When Christie made his remarks about Astorino in Connecticut Monday, the reaction from the Astorino Camp was measured. Through back channels, they reached out to Christie and his people. Their message was simple: “Ok, what’s done is done. Now please fix it.” The response from Camp Christie was, in essence, ready for this…”no.”

Stunning in its arrogance, surprising in it’s defiance. The man who’s job it is to promote Republican candidates for Governor seems to have an inflated sense of his own job security. This is the same guy who caused a minor rebellion on the right when he literally embraced Obama at the height of the 2012 campaign for President, sending a message that “this man Obama has your back.” By now, Christie’s comments have been well reported.  And the meeting In Aspen between Astorino and Christie after the fact apparently did not go very well.

Coupla points to draw out on this…first, it’s cosmic timing that Christie, as the head of the RGA, would call Astorino’s candidacy a “lost cause” just two days before the New York Times bombshell about Cuomo and interference with the Moreland Commission. If there was ever a time for Republicans to lend a hand to the Republican candidate in New York, it was this week. Then there is the issue of how the RGA actually distributes its resources in the various races across the country. Christie said “We don’t invest in landslides,” which may be true, except for his own. The RGA spent roughly $1.7 Million on Christie’s “landslide” against Barbara Buono in 2013. A race he more than likely would have won without that money ( he utimately defeated Buono by 22 points ).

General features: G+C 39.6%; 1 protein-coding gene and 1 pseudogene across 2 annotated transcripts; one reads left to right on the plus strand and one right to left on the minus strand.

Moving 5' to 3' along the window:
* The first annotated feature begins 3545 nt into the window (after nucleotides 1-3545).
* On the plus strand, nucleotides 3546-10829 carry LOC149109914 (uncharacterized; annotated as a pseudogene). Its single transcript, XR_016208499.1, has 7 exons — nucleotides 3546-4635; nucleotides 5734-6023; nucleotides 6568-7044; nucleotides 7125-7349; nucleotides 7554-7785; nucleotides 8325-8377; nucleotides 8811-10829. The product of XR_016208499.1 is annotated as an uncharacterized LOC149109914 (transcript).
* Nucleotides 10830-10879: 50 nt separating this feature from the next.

Then there are those other races. Last month, Christie campaigned in New Hampshire for gubernatorial candidate Walt Havenstein, who was down 26 points in the last poll. He has also campaigned ( as one could argue the head of the RGA should ) for Neel Kashkari in California who is down 20. In addition, sources say the RGA is spending more than half a million dollars on ads in New Mexico, even though Republican Governor Susana Martinez is solidly ahead, and more than $800,000 in Iowa where Terry Branstad is up by 15. Going back to 2010, the RGA spent roughly $9 million in Michigan when polls showed Governor Rick Snyder way up. And another $7 million in Massachusetts, even though anyone from Massachusetts would tell you it was unlikely Deval Patrick would lose.

So, like everything, it is a question of resources and spending those dollars wisely. Contrary to the narrative Christie has crafted, he was not ever really an underdog in 2009 against incumbent Jon Corzine in New Jersey. A poll in February of that year showed Christie ahead. The economy in New Jersey had just tanked. The local business community wanted a change, so they came together and pooled resources by funneling money into the RGA in order to elect Christie. No question it was a major victory, but it wasn’t really a Little-engine-that-could scenario either.

Finally, there is the Cuomo-Christie connection. Astorino raised this on Tuesday, suggesting Cuomo may have helped Christie keep a lid on the Bridgegate scandal by remaining quiet and even claiming he knew nothing about it weeks after his handpicked Port Authority Executive Director Pat Foye indentified the lane closures on the Fort Lee side of the GWB as a possible violation of law.  There are other connections between the two neighboring Governors as well. One of Christie’s top political strategists Mike DuHaime is an Partner at Mercury public affairs. Mike McKeon is also an Partner at Mercury, where he once headed up “Republicans for Cuomo” in 2010. McKeon also helped spearhead a “conversation” with Republicans for Governor Cuomo at the Harvard Club earlier this year.

So, the two Governors, who are known to talk frequently on the phone, do have some connections. After being snubbed by Christie in such a heavy-handed and mean-spirited way, it stands to reason that Astorino will no longer be reluctant to point those out going forward.